Cheeky Reads wrote a lovely review of My Fair Concubine: “Lin did an outstanding job of letting the feelings between the hero and heroine build internally before letting them show their feelings externally. In fact, the hero Fei Long stays so true to his sense of honor that once he finally reveals his feelings to himself and Yan Ling, the reader will be swept along in the emotion.”
You can read the entire review on the blog and she’s also doing a book giveaway that ends *looks at watch* today…so perhaps a little last minute to enter, but better late than never. Thank you Cheeky Reads!
Bookworm says: “Overall: I just adored this book-it was SO good, combining romance, history, amazing descriptions of food, some action, and some suspense all with strong characters and excellent writing. Highly recommended!”
A very nice review to end my week.
What does My Fair Concubine have to do with ‘Fifty Shades of Grey‘? Absolutely nothing.
I was, however, being interviewed for another short little featurette about MFC when journalist Jane Henderson was tasked with a story on the erotic runaway bestseller. Since I was the romance author on hand, we started discussing 50 Shades (confession: read it, liked it), The Story of O, and the state of romance in general. It was a very good conversation about why this book is so popular and what the insider reaction in romance circles has been to it. When it came to mentioning me in the article, I think she was hoping for a better connection:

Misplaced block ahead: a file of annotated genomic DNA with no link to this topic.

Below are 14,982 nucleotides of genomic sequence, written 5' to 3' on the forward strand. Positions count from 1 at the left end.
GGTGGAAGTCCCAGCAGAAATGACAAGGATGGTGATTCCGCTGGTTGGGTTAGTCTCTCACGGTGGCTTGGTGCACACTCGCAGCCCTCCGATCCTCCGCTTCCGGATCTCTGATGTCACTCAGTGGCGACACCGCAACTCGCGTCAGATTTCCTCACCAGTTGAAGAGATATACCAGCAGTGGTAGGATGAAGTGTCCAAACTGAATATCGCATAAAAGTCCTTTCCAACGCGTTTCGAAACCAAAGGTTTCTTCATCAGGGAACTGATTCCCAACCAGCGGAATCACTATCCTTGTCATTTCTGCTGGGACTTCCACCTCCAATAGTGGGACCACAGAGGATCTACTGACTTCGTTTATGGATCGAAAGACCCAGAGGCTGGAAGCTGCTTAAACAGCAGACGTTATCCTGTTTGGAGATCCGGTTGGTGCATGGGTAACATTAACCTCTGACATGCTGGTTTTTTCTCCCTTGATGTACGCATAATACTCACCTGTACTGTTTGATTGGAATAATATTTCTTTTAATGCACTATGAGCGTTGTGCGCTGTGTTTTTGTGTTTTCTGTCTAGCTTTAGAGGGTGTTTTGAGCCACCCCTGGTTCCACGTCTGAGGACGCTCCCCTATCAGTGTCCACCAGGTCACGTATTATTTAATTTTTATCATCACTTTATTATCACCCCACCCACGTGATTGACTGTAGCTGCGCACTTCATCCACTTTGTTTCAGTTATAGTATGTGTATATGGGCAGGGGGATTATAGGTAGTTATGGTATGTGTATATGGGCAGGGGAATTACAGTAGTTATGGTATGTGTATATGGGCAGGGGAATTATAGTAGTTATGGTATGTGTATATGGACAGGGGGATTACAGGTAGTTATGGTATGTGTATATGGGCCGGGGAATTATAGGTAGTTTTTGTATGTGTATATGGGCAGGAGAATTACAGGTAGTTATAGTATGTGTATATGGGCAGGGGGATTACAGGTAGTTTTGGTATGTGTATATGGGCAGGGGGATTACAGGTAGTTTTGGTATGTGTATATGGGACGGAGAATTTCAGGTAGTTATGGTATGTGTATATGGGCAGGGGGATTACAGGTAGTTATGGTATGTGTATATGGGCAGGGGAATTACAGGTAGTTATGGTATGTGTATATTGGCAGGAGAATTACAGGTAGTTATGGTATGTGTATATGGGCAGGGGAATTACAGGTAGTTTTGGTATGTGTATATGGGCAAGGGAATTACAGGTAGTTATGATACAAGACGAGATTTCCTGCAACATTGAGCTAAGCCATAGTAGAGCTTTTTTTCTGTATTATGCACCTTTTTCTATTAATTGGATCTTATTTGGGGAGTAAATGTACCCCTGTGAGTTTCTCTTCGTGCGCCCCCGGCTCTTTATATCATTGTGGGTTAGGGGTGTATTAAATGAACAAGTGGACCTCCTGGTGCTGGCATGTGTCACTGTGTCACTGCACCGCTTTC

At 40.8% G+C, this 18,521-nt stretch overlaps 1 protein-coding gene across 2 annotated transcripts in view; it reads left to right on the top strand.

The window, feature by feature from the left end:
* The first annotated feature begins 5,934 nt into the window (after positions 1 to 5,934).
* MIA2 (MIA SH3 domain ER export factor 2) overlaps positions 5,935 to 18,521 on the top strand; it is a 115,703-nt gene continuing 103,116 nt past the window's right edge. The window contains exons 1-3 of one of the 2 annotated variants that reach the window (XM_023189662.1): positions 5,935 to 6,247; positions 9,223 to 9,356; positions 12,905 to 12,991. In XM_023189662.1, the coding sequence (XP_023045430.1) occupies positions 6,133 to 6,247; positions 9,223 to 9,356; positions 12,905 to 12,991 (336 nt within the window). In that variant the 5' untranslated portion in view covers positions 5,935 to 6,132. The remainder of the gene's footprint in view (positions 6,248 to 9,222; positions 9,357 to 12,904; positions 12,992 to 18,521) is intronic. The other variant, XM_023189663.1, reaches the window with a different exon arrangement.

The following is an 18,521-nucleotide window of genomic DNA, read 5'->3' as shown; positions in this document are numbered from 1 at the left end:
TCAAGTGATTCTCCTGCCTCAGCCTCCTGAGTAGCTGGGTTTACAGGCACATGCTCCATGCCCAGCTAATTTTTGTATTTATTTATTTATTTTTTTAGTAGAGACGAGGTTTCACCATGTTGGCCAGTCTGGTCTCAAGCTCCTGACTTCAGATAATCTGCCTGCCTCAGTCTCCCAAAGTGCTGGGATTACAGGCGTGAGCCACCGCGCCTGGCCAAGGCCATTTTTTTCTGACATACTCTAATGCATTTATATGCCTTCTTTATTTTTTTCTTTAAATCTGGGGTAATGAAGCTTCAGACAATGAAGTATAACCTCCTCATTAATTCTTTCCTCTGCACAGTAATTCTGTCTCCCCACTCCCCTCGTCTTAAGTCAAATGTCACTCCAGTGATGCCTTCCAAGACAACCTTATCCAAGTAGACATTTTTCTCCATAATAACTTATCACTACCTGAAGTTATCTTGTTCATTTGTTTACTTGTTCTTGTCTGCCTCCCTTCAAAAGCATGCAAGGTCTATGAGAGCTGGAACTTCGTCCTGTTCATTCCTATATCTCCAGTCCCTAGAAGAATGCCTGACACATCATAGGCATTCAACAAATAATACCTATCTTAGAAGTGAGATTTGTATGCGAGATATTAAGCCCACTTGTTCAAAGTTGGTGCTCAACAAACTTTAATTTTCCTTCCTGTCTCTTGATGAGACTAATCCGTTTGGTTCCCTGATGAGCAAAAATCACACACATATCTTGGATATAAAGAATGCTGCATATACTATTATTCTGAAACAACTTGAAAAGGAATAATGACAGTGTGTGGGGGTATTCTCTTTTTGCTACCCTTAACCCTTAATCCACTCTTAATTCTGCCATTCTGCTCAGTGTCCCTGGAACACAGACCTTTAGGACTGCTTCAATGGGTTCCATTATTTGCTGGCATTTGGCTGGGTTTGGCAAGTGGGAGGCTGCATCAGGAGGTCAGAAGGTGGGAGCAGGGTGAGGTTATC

(Conversation shamelessly paraphrased)
Journalist: So, the word concubine…that seems to imply subservience and bondage…
Jeannie: Not really. It’s more of a romance between an upper class nobleman and a lower class tea house girl.
Journalist: Are there many love scenes? Is there a sense of power and submission?
Jeannie: Umm…no…It’s a romantic comedy and a Cinderella story.
Journalist: Work with me here, Jeannie.
Jeannie: (laughs) Heck, I wish I could write an imperial Chinese story with BDSM in it.
My Fair Concubine ends up being referred to as “a bondage-free story set in ninth century China” along with a nice quote about the fluidity of the romance genre and how there are many niches.
Finally, cause it’s not all about me…will you take a look at this cover?!? My heart beats faster every time I look at it.
It’s a Japanese mythology-inspired steampunky adventure extravaganza from what I can glean. The more I see, the more I wants it. *precioussss*
Read more about Stormdancer at Jay Kristoff’s site.
(I wish I could call myself a literary giant. Instead I’d be more like a literary midget.)